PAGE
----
VB, upon compiling, will roughly translate this to:
    [code] GraphHelper.Let_GArray(1, 2, "MyValue")[/code]
    which explains about the extra parameter in the Let property.

    Writing:
    [code]
    Dim s as string
    s = GraphHelper.GArray(1, 2)[/code]
    will translate to:
    [code] s = GraphHelper.Get_GArray(1, 2)[/code]

    I hope it's clearer. Now for a few more hints:

    - Using a standard module instead of a class module might be handier, since it means you don't have to declare and instance it (and use the "object.property" call either). Class modules are meant for classes - things you can have multiple "copies" of. You can simply cut and paste the code in your "class1" module (the same you posted here) into a standard module, and then forget about everything said above and use it like you would with any global array named GArray (well, except ReDim).

    - The array declaration you posted is fine and well, but the second dimension has no lower bound. I'd declare it as "Private GraphicArr(1 To 2, [b]1 to[/b] 50) As String ". More like a style thing, but are you sure that lower array bounds are the ones you expect them to be? As a rule of thumb, when in doubt, always specify.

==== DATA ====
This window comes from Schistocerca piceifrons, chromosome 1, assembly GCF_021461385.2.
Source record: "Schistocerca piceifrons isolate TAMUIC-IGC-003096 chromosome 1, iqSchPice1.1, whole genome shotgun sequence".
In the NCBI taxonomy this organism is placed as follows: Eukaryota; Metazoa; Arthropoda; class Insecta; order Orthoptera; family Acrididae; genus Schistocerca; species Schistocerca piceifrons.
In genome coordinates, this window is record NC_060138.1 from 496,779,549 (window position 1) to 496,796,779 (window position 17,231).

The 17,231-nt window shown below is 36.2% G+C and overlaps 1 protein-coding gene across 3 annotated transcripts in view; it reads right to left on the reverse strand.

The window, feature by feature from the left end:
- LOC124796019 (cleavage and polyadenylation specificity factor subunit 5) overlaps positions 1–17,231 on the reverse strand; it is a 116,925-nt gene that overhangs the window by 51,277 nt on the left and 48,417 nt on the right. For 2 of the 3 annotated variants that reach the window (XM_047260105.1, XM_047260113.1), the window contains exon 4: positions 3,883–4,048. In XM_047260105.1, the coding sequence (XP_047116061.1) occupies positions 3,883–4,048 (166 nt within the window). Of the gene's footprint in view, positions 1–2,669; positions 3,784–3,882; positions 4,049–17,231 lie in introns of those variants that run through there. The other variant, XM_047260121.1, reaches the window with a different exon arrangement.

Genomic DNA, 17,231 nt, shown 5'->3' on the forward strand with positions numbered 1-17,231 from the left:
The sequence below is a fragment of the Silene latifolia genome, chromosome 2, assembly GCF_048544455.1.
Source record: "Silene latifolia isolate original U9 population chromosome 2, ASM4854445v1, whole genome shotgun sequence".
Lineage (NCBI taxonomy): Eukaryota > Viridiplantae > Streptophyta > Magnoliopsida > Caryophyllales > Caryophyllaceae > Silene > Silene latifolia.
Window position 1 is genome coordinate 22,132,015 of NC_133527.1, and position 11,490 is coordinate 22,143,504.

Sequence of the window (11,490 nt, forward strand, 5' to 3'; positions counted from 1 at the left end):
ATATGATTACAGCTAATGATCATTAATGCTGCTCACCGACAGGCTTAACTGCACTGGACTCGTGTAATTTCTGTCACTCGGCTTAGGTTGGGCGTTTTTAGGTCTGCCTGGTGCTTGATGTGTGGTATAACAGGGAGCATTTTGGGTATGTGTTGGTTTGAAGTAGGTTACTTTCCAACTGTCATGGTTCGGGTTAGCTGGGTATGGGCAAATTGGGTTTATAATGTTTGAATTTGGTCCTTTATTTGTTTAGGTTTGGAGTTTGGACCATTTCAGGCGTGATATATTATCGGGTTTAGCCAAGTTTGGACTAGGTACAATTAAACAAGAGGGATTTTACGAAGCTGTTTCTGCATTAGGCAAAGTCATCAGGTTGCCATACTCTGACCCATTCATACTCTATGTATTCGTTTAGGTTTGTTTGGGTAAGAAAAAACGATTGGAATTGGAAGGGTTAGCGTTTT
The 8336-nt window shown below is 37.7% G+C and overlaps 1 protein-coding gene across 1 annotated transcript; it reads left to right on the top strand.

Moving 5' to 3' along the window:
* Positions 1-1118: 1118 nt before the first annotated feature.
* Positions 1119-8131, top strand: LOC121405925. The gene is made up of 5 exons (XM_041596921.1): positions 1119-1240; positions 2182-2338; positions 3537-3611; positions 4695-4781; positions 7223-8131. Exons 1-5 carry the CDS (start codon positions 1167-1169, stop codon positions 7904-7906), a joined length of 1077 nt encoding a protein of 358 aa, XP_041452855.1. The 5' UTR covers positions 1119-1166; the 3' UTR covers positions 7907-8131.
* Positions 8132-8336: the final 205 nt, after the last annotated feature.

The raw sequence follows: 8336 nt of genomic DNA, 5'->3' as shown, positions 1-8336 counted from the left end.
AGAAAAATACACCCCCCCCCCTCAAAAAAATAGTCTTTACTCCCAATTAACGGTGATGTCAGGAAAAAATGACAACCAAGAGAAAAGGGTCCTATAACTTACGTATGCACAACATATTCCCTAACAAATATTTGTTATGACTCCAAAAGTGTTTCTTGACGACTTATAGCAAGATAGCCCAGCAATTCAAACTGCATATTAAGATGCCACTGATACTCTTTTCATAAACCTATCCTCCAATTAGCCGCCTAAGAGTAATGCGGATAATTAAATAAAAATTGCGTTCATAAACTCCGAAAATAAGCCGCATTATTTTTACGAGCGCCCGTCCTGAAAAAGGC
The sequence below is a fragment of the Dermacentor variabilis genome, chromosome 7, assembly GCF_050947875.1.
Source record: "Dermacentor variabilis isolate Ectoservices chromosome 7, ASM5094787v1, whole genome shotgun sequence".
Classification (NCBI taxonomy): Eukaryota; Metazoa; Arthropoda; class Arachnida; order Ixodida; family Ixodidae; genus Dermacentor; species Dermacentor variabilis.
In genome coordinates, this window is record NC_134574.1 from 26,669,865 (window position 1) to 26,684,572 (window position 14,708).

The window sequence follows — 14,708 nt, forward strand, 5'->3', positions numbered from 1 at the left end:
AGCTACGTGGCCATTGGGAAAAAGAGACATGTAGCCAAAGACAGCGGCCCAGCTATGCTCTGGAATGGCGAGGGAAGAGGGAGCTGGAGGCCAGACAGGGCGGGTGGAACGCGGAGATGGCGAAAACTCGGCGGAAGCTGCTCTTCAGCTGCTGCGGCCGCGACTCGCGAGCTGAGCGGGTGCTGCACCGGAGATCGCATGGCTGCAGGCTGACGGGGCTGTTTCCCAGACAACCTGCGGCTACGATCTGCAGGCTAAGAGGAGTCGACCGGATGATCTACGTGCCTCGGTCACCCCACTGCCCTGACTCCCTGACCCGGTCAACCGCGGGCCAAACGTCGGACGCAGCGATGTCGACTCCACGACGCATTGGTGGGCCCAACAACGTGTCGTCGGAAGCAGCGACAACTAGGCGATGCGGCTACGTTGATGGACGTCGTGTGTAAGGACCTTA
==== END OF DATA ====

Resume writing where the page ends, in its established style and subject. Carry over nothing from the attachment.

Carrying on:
- Again for the array declaration: defining a lower bound of 1 for arrays is fine and well; however, it your program has a future, you'd better plan for VB.NET compatibility in advance and save pain later. In VB.NET ("VB7", although actually no VB at all), all arrays are zero-based, so it's safer to zero-base them ("Private GraphicArr(0 To 1, 0 to 49) As String "). While it's pretty painless for you to do so in VB6, it won't be as painless if you will ever need to find all the indexes in your code to decrease them by one to convert it to VB.NET. Again, it might not be your case. On a side note, I'm not sure about Option Base in VB.NET, so if you're using it, don't trust it too much.

    EDIT: infidel pointed me out a copy-and-paste error :/
  • infidelinfidel Posts: 2,900Member
    : Writing:
    : [code]
    : Dim s as string
    : s = GraphHelper.GArray(1, 2) = "MyValue"[/code]
    : will translate to:
    : [code] s = GraphHelper.Get_GArray(1, 2)[/code]

    Are you sure about that? Won't s hold a boolean value?


    [size=5][italic][blue][RED]i[/RED]nfidel[/blue][/italic][/size]

    [code]
    $ select * from users where clue > 0
    no rows returned
    [/code]

  • GenjuroGenjuro Posts: 913Member
    : : Writing:
    : : [code]
    : : Dim s as string
    : : s = GraphHelper.GArray(1, 2) = "MyValue"[/code]
    : : will translate to:
    : : [code] s = GraphHelper.Get_GArray(1, 2)[/code]
    :
    : Are you sure about that? Won't s hold a boolean value?
    :
    :
    : [size=5][italic][blue][RED]i[/RED]nfidel[/blue][/italic][/size]
    :
    : [code]
    : $ select * from users where clue > 0
    : no rows returned
    : [/code]

    Well, yes and no.
    It would contain a boolean value converted to a string.

    Actually, I edited the post... I made a copy-and-paste typo back there, thank you for pointing it out :/